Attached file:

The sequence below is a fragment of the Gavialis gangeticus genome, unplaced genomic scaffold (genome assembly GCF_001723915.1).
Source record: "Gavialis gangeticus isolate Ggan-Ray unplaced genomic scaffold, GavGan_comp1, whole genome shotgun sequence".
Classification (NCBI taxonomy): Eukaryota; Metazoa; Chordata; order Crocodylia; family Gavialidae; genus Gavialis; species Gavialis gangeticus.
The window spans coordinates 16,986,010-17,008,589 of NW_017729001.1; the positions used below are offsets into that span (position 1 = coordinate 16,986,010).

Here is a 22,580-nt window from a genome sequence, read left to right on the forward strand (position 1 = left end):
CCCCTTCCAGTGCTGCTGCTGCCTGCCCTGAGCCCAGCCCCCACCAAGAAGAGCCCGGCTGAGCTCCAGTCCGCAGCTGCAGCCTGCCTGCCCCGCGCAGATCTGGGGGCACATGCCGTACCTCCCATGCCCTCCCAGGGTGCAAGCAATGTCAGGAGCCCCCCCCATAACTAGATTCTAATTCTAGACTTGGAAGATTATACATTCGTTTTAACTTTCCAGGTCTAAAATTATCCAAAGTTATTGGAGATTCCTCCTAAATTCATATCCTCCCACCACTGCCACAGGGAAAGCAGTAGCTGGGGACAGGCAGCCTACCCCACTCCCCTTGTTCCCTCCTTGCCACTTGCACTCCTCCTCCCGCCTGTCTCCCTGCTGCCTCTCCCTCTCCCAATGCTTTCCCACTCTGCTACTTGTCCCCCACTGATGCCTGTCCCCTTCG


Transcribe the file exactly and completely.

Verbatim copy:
The sequence below is a fragment of the Gavialis gangeticus genome, unplaced genomic scaffold (genome assembly GCF_001723915.1).
Source record: "Gavialis gangeticus isolate Ggan-Ray unplaced genomic scaffold, GavGan_comp1, whole genome shotgun sequence".
Classification (NCBI taxonomy): Eukaryota; Metazoa; Chordata; order Crocodylia; family Gavialidae; genus Gavialis; species Gavialis gangeticus.
The window spans coordinates 16,986,010-17,008,589 of NW_017729001.1; the positions used below are offsets into that span (position 1 = coordinate 16,986,010).

Here is a 22,580-nt window from a genome sequence, read left to right on the forward strand (position 1 = left end):
CCCCTTCCAGTGCTGCTGCTGCCTGCCCTGAGCCCAGCCCCCACCAAGAAGAGCCCGGCTGAGCTCCAGTCCGCAGCTGCAGCCTGCCTGCCCCGCGCAGATCTGGGGGCACATGCCGTACCTCCCATGCCCTCCCAGGGTGCAAGCAATGTCAGGAGCCCCCCCCATAACTAGATTCTAATTCTAGACTTGGAAGATTATACATTCGTTTTAACTTTCCAGGTCTAAAATTATCCAAAGTTATTGGAGATTCCTCCTAAATTCATATCCTCCCACCACTGCCACAGGGAAAGCAGTAGCTGGGGACAGGCAGCCTACCCCACTCCCCTTGTTCCCTCCTTGCCACTTGCACTCCTCCTCCCGCCTGTCTCCCTGCTGCCTCTCCCTCTCCCAATGCTTTCCCACTCTGCTACTTGTCCCCCACTGATGCCTGTCCCCTTCG